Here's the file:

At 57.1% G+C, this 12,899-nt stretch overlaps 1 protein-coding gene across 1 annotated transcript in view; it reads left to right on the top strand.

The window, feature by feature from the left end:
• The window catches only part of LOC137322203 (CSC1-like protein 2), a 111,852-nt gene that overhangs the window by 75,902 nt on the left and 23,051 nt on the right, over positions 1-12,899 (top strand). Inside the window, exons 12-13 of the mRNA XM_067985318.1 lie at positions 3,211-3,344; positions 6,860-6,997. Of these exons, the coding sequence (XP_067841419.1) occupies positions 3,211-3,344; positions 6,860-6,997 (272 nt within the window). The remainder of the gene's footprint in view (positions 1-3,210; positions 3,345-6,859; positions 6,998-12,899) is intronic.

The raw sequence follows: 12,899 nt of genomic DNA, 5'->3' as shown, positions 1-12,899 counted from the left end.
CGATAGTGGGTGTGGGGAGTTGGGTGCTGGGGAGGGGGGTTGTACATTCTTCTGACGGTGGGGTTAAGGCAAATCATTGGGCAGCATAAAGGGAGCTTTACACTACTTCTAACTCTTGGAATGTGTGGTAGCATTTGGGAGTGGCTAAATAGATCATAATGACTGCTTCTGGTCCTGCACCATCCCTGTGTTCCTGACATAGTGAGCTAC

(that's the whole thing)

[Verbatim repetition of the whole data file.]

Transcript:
At 57.1% G+C, this 12,899-nt stretch overlaps 1 protein-coding gene across 1 annotated transcript in view; it reads left to right on the top strand.

The window, feature by feature from the left end:
• The window catches only part of LOC137322203 (CSC1-like protein 2), a 111,852-nt gene that overhangs the window by 75,902 nt on the left and 23,051 nt on the right, over positions 1-12,899 (top strand). Inside the window, exons 12-13 of the mRNA XM_067985318.1 lie at positions 3,211-3,344; positions 6,860-6,997. Of these exons, the coding sequence (XP_067841419.1) occupies positions 3,211-3,344; positions 6,860-6,997 (272 nt within the window). The remainder of the gene's footprint in view (positions 1-3,210; positions 3,345-6,859; positions 6,998-12,899) is intronic.

The raw sequence follows: 12,899 nt of genomic DNA, 5'->3' as shown, positions 1-12,899 counted from the left end.
CGATAGTGGGTGTGGGGAGTTGGGTGCTGGGGAGGGGGGTTGTACATTCTTCTGACGGTGGGGTTAAGGCAAATCATTGGGCAGCATAAAGGGAGCTTTACACTACTTCTAACTCTTGGAATGTGTGGTAGCATTTGGGAGTGGCTAAATAGATCATAATGACTGCTTCTGGTCCTGCACCATCCCTGTGTTCCTGACATAGTGAGCTAC